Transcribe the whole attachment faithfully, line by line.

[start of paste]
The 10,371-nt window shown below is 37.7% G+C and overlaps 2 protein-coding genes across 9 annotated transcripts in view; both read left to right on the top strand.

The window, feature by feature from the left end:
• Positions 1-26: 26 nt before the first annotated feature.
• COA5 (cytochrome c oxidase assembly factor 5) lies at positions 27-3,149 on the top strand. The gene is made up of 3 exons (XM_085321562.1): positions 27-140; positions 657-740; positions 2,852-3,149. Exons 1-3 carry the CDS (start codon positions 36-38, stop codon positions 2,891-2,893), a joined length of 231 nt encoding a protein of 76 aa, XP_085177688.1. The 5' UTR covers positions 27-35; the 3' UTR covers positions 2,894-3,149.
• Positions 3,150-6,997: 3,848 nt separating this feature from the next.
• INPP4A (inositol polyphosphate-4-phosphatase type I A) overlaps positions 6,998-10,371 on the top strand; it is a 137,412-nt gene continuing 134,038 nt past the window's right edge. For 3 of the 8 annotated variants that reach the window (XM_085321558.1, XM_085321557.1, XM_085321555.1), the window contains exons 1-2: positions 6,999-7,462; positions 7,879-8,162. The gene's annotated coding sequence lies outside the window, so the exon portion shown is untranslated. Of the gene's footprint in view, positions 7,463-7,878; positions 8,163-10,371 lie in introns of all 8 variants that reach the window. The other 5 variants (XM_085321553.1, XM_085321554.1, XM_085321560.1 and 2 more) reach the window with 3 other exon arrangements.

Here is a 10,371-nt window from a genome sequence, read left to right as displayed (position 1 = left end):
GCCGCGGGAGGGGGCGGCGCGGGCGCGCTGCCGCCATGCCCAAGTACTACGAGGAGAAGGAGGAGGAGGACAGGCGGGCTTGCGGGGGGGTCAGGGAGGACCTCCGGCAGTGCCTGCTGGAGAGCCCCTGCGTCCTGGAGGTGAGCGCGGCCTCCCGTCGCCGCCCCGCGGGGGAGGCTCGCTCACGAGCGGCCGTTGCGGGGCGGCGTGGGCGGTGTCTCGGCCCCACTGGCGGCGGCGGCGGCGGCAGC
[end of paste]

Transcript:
The 10,371-nt window shown below is 37.7% G+C and overlaps 2 protein-coding genes across 9 annotated transcripts in view; both read left to right on the top strand.

The window, feature by feature from the left end:
• Positions 1-26: 26 nt before the first annotated feature.
• COA5 (cytochrome c oxidase assembly factor 5) lies at positions 27-3,149 on the top strand. The gene is made up of 3 exons (XM_085321562.1): positions 27-140; positions 657-740; positions 2,852-3,149. Exons 1-3 carry the CDS (start codon positions 36-38, stop codon positions 2,891-2,893), a joined length of 231 nt encoding a protein of 76 aa, XP_085177688.1. The 5' UTR covers positions 27-35; the 3' UTR covers positions 2,894-3,149.
• Positions 3,150-6,997: 3,848 nt separating this feature from the next.
• INPP4A (inositol polyphosphate-4-phosphatase type I A) overlaps positions 6,998-10,371 on the top strand; it is a 137,412-nt gene continuing 134,038 nt past the window's right edge. For 3 of the 8 annotated variants that reach the window (XM_085321558.1, XM_085321557.1, XM_085321555.1), the window contains exons 1-2: positions 6,999-7,462; positions 7,879-8,162. The gene's annotated coding sequence lies outside the window, so the exon portion shown is untranslated. Of the gene's footprint in view, positions 7,463-7,878; positions 8,163-10,371 lie in introns of all 8 variants that reach the window. The other 5 variants (XM_085321553.1, XM_085321554.1, XM_085321560.1 and 2 more) reach the window with 3 other exon arrangements.

Here is a 10,371-nt window from a genome sequence, read left to right as displayed (position 1 = left end):
GCCGCGGGAGGGGGCGGCGCGGGCGCGCTGCCGCCATGCCCAAGTACTACGAGGAGAAGGAGGAGGAGGACAGGCGGGCTTGCGGGGGGGTCAGGGAGGACCTCCGGCAGTGCCTGCTGGAGAGCCCCTGCGTCCTGGAGGTGAGCGCGGCCTCCCGTCGCCGCCCCGCGGGGGAGGCTCGCTCACGAGCGGCCGTTGCGGGGCGGCGTGGGCGGTGTCTCGGCCCCACTGGCGGCGGCGGCGGCGGCAGC